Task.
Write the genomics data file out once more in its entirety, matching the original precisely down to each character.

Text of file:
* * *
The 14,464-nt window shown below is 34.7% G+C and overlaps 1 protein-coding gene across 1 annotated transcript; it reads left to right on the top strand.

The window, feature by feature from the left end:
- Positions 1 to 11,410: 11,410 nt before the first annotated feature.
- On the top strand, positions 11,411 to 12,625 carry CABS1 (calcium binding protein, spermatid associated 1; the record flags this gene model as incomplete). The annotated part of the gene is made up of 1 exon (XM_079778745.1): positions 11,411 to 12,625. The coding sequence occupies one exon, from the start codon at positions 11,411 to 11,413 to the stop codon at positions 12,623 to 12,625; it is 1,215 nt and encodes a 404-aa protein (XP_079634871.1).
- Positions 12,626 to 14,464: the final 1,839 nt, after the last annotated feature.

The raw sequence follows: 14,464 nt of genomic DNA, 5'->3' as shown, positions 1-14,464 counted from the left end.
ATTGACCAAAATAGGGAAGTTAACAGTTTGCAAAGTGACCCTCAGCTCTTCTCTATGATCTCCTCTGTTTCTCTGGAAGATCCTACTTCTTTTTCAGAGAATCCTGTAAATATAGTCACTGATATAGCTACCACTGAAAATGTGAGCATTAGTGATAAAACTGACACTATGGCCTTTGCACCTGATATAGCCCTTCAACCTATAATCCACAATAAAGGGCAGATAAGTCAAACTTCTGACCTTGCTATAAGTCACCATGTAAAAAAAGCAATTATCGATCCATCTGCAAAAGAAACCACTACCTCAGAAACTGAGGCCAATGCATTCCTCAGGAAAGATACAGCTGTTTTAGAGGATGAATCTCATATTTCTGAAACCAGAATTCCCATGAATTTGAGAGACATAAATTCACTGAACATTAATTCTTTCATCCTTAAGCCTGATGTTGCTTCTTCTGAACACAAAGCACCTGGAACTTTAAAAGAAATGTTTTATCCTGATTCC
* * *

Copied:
The 14,464-nt window shown below is 34.7% G+C and overlaps 1 protein-coding gene across 1 annotated transcript; it reads left to right on the top strand.

The window, feature by feature from the left end:
- Positions 1 to 11,410: 11,410 nt before the first annotated feature.
- On the top strand, positions 11,411 to 12,625 carry CABS1 (calcium binding protein, spermatid associated 1; the record flags this gene model as incomplete). The annotated part of the gene is made up of 1 exon (XM_079778745.1): positions 11,411 to 12,625. The coding sequence occupies one exon, from the start codon at positions 11,411 to 11,413 to the stop codon at positions 12,623 to 12,625; it is 1,215 nt and encodes a 404-aa protein (XP_079634871.1).
- Positions 12,626 to 14,464: the final 1,839 nt, after the last annotated feature.

The raw sequence follows: 14,464 nt of genomic DNA, 5'->3' as shown, positions 1-14,464 counted from the left end.
ATTGACCAAAATAGGGAAGTTAACAGTTTGCAAAGTGACCCTCAGCTCTTCTCTATGATCTCCTCTGTTTCTCTGGAAGATCCTACTTCTTTTTCAGAGAATCCTGTAAATATAGTCACTGATATAGCTACCACTGAAAATGTGAGCATTAGTGATAAAACTGACACTATGGCCTTTGCACCTGATATAGCCCTTCAACCTATAATCCACAATAAAGGGCAGATAAGTCAAACTTCTGACCTTGCTATAAGTCACCATGTAAAAAAAGCAATTATCGATCCATCTGCAAAAGAAACCACTACCTCAGAAACTGAGGCCAATGCATTCCTCAGGAAAGATACAGCTGTTTTAGAGGATGAATCTCATATTTCTGAAACCAGAATTCCCATGAATTTGAGAGACATAAATTCACTGAACATTAATTCTTTCATCCTTAAGCCTGATGTTGCTTCTTCTGAACACAAAGCACCTGGAACTTTAAAAGAAATGTTTTATCCTGATTCC